When I was a child, I loved coloring. I was not necessarily great at it, but I always managed to stay inside the lines. This skill was unspeakably rewarding, the celebrated ability to stay within the lines. It wasn’t like it was demanded, it was simply expected. If you were to show someone your coloring, the first thing they will notice is how well you colored inside the lines.

This similarly is how certain boundaries are drawn from a societal vantage point, as it pertains to accessing available resources here in our great country. We are expected to stay in line based upon the invisible separations society has painted racially, academically, geographically, and economically. These lines or boundaries which have been drawn systematically, whether because of culture, ethnicity, economics, or social constructs are a means of doing just that, of “staying inside of the lines.”

We are creatures of behavior and we base the idea of access on behaviors that are deemed socially acceptable. Inherently, this identifies how one can gain access and can be determined sometimes before they even leave their own homes. Our own families can limit or even dictate where we think we can go or what we think we can do. This suggests how families can limit your access to resources and the act of coloring outside a boundary line, like counseling, can be no different.

I come from an environment that almost forbids the idea of counseling. You were not supposed to give someone access to your inner thoughts because that was definitely outside of the lines. Counseling was for “crazy people.” These beliefs were taught both directly and indirectly. I can remember being a child growing up in my household, whenever I did anything that was considered “crazy,” I would be admonished for such behavior and reminded that if I continued to “act out,” I was headed directly for the “crazy house” and told that the “people in white would arrive to strap me up and take me away.”

This was a shared misnomer growing up in parts of my culture. Now, there were a variety of actions deemed “crazy,” but what always stood out was you didn’t let people put their nose in your business. Of course, those were the lines that were drawn, and they were drawn out of an appropriated need for safety because the matriarch of our family had rarely seen anything good come from the “likes” of counseling.

For example, a qualitative study quoted in Psychology Today found that “among Blacks who were already mental health consumers, over a third felt that mild depression or anxiety would be considered “crazy” in their social circles. Talking about problems with an outsider (i.e., therapist) may be viewed as airing one’s “dirty laundry,” and even more telling is the fact that over a quarter of those consumers felt that discussions about mental illness would not be appropriate even among family.” This was quantified by the fact that many African Americans had heard stories of family members who had told terrifying tales of their experiences with a court-appointed counselor.

Fast forward, full steam ahead, and I am now a grown woman with a child and a husband of my own, and we are entering the infamous first year of marriage. With the problems that were arising in our relationship, it became obvious that we should get some type of counseling. However, considering my upbringing, this is no easy feat considering that counseling had been strictly forbidden and thought to be almost taboo, unless it was done at church.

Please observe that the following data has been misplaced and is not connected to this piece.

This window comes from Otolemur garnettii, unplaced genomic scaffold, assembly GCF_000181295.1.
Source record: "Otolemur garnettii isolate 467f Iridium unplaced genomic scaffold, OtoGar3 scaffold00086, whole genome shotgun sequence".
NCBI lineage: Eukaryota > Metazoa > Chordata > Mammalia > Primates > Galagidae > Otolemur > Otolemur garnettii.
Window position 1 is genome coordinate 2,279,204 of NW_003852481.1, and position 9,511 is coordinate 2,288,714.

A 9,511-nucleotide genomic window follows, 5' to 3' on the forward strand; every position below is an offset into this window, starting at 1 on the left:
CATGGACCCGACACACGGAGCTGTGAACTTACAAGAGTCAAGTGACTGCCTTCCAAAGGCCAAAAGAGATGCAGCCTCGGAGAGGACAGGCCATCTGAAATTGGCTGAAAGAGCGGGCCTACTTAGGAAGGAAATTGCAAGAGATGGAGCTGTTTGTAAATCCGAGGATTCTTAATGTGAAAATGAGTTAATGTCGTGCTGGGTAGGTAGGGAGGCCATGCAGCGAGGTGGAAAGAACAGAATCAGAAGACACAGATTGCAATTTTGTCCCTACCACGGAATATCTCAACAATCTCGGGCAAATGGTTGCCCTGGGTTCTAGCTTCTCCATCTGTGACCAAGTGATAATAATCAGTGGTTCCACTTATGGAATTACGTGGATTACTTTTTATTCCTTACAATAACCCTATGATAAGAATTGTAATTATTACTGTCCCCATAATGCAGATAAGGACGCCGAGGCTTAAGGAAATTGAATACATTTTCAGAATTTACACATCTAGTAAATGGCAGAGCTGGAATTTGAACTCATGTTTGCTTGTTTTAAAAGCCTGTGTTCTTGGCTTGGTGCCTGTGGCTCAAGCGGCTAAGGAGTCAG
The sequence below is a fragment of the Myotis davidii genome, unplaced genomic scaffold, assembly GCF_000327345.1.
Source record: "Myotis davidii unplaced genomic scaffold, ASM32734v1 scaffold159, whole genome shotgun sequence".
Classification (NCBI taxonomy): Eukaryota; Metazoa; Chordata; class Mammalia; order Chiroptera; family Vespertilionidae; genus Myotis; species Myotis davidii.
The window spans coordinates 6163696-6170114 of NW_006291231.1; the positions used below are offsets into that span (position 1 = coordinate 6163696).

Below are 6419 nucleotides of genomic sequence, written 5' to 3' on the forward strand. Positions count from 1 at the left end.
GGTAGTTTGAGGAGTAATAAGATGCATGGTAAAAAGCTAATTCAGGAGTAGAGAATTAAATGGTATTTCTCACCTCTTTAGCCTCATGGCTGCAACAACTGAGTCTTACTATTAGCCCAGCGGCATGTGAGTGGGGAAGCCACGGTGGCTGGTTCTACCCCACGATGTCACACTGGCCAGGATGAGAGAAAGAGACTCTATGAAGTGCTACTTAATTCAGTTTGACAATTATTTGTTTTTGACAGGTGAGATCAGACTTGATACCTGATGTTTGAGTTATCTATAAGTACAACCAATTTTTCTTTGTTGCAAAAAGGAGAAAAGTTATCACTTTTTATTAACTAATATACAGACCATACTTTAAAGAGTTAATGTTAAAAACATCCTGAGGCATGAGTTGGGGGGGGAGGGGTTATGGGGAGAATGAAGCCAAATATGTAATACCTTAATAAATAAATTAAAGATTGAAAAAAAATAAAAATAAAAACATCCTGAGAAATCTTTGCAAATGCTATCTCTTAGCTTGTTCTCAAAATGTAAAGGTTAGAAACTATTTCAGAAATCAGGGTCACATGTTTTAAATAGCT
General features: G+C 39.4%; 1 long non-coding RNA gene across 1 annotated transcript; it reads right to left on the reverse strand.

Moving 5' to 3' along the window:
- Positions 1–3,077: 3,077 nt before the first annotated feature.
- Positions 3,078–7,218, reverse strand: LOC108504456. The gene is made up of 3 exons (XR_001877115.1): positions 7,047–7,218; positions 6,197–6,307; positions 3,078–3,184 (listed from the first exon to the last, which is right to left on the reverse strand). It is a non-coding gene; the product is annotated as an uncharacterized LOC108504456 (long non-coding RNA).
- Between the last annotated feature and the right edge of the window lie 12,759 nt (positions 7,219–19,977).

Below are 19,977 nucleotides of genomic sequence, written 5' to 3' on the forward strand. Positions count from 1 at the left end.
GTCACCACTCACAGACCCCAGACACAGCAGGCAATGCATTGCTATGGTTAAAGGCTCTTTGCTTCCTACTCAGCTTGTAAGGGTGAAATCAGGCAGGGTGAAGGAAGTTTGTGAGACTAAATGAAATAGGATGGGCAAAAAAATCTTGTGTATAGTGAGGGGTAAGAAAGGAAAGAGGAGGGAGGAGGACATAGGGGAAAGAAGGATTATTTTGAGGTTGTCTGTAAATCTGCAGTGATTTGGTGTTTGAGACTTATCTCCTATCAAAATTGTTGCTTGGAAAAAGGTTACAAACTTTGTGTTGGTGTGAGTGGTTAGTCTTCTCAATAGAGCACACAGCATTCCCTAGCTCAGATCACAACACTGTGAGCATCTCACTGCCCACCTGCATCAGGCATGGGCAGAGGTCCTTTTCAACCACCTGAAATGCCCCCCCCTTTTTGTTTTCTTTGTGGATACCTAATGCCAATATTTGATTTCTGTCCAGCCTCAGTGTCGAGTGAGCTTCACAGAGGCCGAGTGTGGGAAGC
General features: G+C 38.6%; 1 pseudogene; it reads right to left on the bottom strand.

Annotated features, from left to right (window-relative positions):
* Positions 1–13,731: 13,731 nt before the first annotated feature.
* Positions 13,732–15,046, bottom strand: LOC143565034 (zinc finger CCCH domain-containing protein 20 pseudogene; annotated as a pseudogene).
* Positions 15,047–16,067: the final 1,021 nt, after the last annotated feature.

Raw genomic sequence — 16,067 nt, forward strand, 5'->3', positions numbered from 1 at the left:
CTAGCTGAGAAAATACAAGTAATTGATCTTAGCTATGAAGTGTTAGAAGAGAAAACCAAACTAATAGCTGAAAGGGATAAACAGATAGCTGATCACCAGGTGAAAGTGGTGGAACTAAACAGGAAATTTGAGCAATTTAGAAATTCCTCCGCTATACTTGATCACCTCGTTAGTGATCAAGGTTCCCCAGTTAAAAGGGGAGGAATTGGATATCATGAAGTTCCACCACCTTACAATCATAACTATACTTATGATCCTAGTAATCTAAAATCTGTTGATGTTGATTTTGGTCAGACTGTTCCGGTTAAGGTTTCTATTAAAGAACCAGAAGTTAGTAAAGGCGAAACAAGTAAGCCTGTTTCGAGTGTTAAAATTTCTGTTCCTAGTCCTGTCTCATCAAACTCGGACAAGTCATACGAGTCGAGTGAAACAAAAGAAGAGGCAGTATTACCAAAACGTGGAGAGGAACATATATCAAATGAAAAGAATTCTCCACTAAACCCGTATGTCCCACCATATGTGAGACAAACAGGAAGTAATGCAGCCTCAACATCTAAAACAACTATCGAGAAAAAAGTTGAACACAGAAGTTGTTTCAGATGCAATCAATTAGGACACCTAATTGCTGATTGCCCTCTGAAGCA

Pastors were thought to be endowed with a gift to “counsel” and they were allowed to simply “discern from the spirit” (because of either their infinite wisdom, number of years married, sanction from the church, or a 7-step workshop on the joys of marriage) what was wrong with your marriage, and from what biblical perspective the problem could be.

However, I am in no way condemning or doubting what some have found to be a great experience. I am merely stating that this is the direction that people from my background have taken, typically, when it comes to marriage counseling. Many of them believe that psychology was created by white men, for white men; African Americans tend to “view the typical psychologist as an older, white male, who would be insensitive to the social and economic realities of their lives.”

So, imagine my marriage issues mounting and becoming more severe by the moment while trying to sit in a pastor’s office to salvage my relationship. Because my family and friends had decided that it wasn’t appropriate to step outside of my comfort zone, to do what wasn’t normally done or, in other words, to “color outside the lines.” That said, I had to mentally contest the idea that seeking outside help would actually help and not hinder us.

I had to go against all of the teachings that forewarned me as a child and, honestly, it was so hard yet so fulfilling at the same time. It was so exhilarating to step out the boundaries of fear and privilege. And by privilege, I also mean the act of allowing someone else the “privilege” to decide how I should act, react, or behave. It allowed for a new and artistic expression of coloring, to break the mold that enables someone to decide what seeking help should and can look like, despite culture, ethnicity, economics, or social constructs.

Seeking meaningful treatment painted not only a beautiful picture for me, but helped me discover that sometimes there is so much beauty in coloring outside the lines.

More in The Archives
Coloring Outside the Lines: Breaking the Stigma of Mental Health in the Black Community
Shantel Patu

Featured in the Level 1 Clinical Training films and Therapy Sessions: LIVE, Shantel is the co-founder of Urban Family, a community-based organization that provides urban youth with the tools, resources, and support to become leaders, mentors, and role models in socially challenged environments. She lives in Seattle with her husband Paul and four children.